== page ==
Chick-fil-A Supply (CFA Supply) is a wholly-owned subsidiary of Chick-fil-A Inc., a quick-service (fast food) restaurant chain that operates primarily in the United States and Canada. In 2020, CFA Supply built a Distribution Center called DC-2 in Cartersville, Georgia, whose function is to serve Atlanta area Chick-fil-A franchises.
In January 2021, DC-2 served 106 restaurants. The project was focused on the Inbound side of DC-2, essentially the staff that takes pallets that arrive on trucks from suppliers and puts them away in the correct rack, so that the Outbound side can pick the right quantities to send to restaurants. The Inbound side is made up of many different roles, but our specific focus was on the Receiving Team, who make up most of the work being done on the Inbound side. The Receiving Team is made up of 1 Unloader, who goes onto the truck, unhinges the door, and brings pallets from the truck into the holding area. There is 1 Receiver, who takes the pallet that is in the holding area and attaches a label on the pallet. Finally, there are 2 Putaways, who take the pallet from the holding area into the correct rack. There are 19 receiving dock doors for which trucks to enter, which are divided into special rack areas labeled as Cool, Freezer, and Dry, dependent on the temperature storage requirements of an incoming pallet.
CFA Supply wishes to increase the number of restaurants they serve from 106 to all 210 Metro Atlanta restaurants. In order to do this though, CFA Supply must double its capacity of pallets that can be handled a day. Currently, CFA Supply can handle a little less than 500 pallets a day inbound, but the objective is to inbound around 1000 pallets per day. There is a simple fix to get DC-2 up to its capacity requirement, hire one more Receiving team (4 more staff members) to inbound the 1000 pallets/day. However, this comes at a high additional cost to DC-2. Therefore, the objective is two-fold: DC-2 must achieve 1000 pallets/day inbounded at the least additional cost possible.
In order to do this in the most cost-efficient way, inefficiencies in the process flow of pallets at DC-2 were investigated. The first was the handling of mixed pallets, a certain type of pallet that has multiple SKU’s on it. The second was that trucks would go to a dock door that wasn’t closest to the temperature zone that the pallets on the truck needed to be putaway to. The third and final was that roles like the Unloader and Receiver were severely underutilized, making the receiving process inefficient. By fixing these, our team believed that our client could hit the 210 restaurant demand without hiring additional labor.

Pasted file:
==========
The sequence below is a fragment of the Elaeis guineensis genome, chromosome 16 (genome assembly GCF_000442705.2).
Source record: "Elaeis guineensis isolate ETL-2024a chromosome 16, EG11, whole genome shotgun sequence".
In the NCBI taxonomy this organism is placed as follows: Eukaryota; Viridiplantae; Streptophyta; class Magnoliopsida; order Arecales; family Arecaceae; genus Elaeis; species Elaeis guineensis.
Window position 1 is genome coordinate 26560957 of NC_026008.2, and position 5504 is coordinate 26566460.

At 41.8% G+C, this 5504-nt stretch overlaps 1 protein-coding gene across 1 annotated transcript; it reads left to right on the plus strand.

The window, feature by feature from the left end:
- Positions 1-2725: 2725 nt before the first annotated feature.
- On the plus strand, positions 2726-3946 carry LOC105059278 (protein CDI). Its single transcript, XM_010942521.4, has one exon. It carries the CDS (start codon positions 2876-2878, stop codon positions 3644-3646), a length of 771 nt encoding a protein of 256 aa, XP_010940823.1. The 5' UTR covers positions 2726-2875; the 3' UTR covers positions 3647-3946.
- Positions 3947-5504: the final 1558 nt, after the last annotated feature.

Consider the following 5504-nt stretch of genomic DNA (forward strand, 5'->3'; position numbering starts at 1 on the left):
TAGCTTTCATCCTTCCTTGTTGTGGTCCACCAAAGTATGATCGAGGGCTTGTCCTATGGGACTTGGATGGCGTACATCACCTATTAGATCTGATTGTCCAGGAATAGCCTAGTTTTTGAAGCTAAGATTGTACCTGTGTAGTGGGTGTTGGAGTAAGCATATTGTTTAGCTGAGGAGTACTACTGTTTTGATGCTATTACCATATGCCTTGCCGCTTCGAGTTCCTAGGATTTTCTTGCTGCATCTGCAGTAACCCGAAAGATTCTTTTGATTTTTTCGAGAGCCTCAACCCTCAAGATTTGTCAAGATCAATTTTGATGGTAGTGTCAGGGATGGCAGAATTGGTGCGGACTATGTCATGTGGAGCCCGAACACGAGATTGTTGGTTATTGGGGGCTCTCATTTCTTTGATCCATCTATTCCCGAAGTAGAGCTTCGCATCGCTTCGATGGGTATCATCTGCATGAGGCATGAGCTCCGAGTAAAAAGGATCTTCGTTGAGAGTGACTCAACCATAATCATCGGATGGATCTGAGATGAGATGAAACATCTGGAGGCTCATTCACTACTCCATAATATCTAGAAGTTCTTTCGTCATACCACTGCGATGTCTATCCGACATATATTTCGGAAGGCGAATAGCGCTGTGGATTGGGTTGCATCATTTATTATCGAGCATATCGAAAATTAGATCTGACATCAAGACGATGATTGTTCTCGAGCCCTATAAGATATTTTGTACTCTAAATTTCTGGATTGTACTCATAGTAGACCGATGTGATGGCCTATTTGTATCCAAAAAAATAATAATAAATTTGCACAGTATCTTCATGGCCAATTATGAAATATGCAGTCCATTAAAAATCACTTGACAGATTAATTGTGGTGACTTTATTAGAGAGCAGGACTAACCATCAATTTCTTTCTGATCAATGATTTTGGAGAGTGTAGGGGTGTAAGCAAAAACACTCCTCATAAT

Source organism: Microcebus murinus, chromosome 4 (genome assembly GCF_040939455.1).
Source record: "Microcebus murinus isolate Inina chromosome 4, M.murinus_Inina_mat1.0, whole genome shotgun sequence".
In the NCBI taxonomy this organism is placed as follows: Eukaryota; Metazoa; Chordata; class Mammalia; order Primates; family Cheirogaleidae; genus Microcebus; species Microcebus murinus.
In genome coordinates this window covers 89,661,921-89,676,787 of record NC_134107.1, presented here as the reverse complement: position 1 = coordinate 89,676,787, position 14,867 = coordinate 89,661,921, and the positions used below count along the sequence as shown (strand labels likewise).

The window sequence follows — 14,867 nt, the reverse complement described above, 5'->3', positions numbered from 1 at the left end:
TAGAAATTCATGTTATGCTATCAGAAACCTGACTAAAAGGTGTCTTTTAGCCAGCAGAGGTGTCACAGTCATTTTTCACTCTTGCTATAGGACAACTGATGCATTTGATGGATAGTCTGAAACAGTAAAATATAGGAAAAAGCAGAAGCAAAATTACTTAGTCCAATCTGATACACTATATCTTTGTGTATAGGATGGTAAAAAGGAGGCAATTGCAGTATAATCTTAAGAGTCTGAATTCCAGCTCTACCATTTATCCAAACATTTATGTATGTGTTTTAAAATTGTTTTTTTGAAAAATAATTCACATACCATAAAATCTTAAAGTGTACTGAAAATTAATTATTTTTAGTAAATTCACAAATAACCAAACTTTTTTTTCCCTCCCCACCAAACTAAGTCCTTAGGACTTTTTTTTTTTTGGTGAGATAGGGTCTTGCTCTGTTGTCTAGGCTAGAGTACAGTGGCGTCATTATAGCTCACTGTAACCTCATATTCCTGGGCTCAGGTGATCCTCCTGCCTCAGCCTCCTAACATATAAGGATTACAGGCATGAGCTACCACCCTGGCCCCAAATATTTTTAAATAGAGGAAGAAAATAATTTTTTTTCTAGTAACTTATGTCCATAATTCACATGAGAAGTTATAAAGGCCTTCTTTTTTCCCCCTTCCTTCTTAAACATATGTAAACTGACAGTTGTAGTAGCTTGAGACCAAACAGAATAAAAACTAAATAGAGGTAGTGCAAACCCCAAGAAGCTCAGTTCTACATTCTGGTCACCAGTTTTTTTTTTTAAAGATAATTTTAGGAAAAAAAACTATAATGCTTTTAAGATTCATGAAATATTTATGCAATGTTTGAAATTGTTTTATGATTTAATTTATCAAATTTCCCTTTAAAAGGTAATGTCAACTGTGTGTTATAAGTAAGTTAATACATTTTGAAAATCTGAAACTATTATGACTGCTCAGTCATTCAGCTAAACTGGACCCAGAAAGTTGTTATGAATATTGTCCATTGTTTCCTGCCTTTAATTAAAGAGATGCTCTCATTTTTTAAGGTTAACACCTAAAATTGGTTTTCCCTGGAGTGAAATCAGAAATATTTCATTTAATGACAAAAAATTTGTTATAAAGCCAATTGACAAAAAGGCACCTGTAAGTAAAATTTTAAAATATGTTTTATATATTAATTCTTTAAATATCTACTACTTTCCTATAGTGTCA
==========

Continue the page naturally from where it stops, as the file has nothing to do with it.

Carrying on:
To design a solution, the biggest strategy our team used was developing a Simulation model of the entire facility using Simio. By doing this, we were able to investigate the variability in truck demand, the variability in different functional roles doing their job on the warehouse floor, and experiment with different combinations to see its effect on pallets inbounded. We validated and tested our model by periodically presenting it to our client and making sure the client could understand it and give their feedback to what was missing from the model. By the end, our client was pleased with how well the model simulated conditions on the warehouse floor.
In addition to this, JDA (DC-2’s Warehouse Management system) allowed our team to dig through data on pallets arriving to the facility, and how much time they spent in each phase of the receiving process. By investigating this, our team found different areas that need improvement, specifically, in the area of mixed pallets.
The general approach to solutions that we took was reducing variability in a process flow. This has many general ideas, such as moving more variable processes to the end of a process flow, and implementing parallel processing in as many places as possible. Using these approaches, we began to investigate different processes in the plant and see how many changes we could make that would improve the cycle times.